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SUPREME. That which is superior to all other things; as the supreme power of the state, which is an authority over all others. The supreme court, which is superior to all other courts.

SUPREME COURT. The court of the highest jurisdiction in the United States, having appellate jurisdiction over all the other courts of the United. States, is so called. Its powers are examined under the article Courts of the United States.

2. The following list of the judges who have had seats on the bench of this court is given for the purpose of reference.

Chief Justices. John Jay, appointed September 26, 1789, resigned in 1795.

John Rutledge, appointed July 1, 1795, resigned in 1796.

Oliver Ellsworth, appointed March 4, 1796, resigned in 1801.

John Marshall, appointed January 31, 1801, died July 6, 1835.

Roger B. Taney, appointed March 15, 1836. Associate Justices.

William Cushing, appointed September 27, 1789, died in 1811.

James Wilson, appoiuted September 29, 1789, died in 1798.

John Blair, appointed September 30, 1789, died in 1796.

James Iredell, appointed February 10, 1790, died in 1799.

Thomas Johnson, appointed November 7, 1791, resigned in 1793.

William Patterson, appointed March 4, 1793, in the place of Judge Johnson, died in 1806.

Samuel Chase, appointed January 7, 1796, in the place of Judge Blair, died in 1811.

Bushrod Washington, appointed December 20,1798, in the place of Judge Wilson, died November 26, 1829.

Alfred Moore, appointed December 10, 1799 in the place of Judge Iredell, resigned in 1864.

William Johnson, appointed March 6, 1804, in the place of Judge Moore, died in 1835.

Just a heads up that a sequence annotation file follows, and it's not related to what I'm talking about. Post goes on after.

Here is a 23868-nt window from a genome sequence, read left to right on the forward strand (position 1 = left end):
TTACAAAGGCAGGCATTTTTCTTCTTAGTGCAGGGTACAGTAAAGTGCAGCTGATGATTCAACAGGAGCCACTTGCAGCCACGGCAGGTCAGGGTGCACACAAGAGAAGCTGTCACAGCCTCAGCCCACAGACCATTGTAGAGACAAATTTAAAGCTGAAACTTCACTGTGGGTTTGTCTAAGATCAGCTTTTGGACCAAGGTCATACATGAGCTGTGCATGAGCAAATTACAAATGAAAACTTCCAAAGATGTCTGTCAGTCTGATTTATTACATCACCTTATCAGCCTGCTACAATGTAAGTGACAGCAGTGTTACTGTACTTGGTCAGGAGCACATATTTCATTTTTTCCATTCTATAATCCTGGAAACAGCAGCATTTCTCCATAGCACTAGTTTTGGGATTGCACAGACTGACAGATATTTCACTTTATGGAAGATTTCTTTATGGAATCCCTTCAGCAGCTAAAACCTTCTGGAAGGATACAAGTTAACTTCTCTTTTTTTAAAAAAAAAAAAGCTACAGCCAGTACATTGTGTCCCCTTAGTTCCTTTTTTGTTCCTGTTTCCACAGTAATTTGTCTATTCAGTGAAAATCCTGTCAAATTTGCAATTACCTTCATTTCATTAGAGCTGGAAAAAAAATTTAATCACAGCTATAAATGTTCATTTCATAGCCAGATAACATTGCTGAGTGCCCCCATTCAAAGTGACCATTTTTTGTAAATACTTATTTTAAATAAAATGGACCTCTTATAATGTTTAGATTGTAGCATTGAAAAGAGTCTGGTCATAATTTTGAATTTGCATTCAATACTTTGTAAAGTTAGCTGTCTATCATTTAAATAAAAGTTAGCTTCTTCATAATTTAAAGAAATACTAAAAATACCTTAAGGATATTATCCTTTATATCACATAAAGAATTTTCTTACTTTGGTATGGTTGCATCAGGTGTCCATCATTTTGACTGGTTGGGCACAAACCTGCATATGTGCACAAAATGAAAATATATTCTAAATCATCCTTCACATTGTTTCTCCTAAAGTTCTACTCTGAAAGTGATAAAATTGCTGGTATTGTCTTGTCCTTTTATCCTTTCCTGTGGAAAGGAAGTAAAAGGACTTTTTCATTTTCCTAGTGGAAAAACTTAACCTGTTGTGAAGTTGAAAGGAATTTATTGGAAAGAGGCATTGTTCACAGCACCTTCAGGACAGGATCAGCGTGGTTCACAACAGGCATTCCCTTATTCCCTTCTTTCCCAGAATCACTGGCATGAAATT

Brockholst Livingston, appointed November 10, 1806, in the place of Judge Patterson, died in 1823.

Thomas Todd, appointed March 3, 1807, under the act of congress of February, 1807, providing for an additional justice, died in 1826.

Gabriel Duval, appointed November 18, 1811, in the place of Judge Chase, resigned in January, 1835.

Joseph Story, appointed November 18, 1811, in the place of Judge Cushing. Smith Thompson, appointed December 9, 1823, in the place of, Judge Livingston, deceased.

Robert Trimble, appointed May 9, 1826, in the place of Judge Todd, died in 1829.

John McLean, appointed March 1829, in the place of Judge Trimble, deceased.

Henry Baldwin, appointed January 1830, in the place of Judge Washington, deceased.

James M. Wayne, appointed January 9, 1835, in the place of Judge Johnson, deceased.

Philip P. Barbour, appointed March 15, 1836, died February 25,1841.

John Catron, appointed March 8, 1837, under the act of congress providing for two additional judges.

John McKinley, appointed September 25, 1837, under the last mentioned act.

Peter V. Daniel, appointed March 3, 1841, in the place of Judge Barbour, deceased.

Samuel Nelson, appointed February 14, 1845, in the place of Judge Thompson, deceased.

Levi Woodbury, appointed September 20, 1845, in the recess of senate, in the place of Judge Story, deceased: his nomination confirmed January 3, 1846.

Robert C. Grier, appointed August 4, 1846, in the place of Judge Baldwin, deceased.

Benj. Robbins Curtis, appointed 1851, in the recess of the senate, in the place of Judge Woodbury, deceased: his nomination confirmed

The present judges of the supreme court are,

Chief Justice. Roger B. Taney. Associate Justices. John McLean, James M. Wayne, John Catron, John McKinley, Peter V. Daniel, Samuel Nelson, Robert C. Grier, and B. Robbins Curtis.

3. In the several states there are also supreme courts; their powers aud jurisdiction will be found under the names of the several states.

SUR. A French word which signifies upon, on. It is very frequently used in connexion with other words as, sur rule to take deposition, sur trover and conversion, and the like.

SUR CUI ANTE DIVORTIUM. The name of a writ issued in favor of the heir of the wife, where the hushand alienated the wife's lands, during the coverture, and afterwards they were divorced and she died, to recover the lands from the alienee. Vide Cui ante divortium.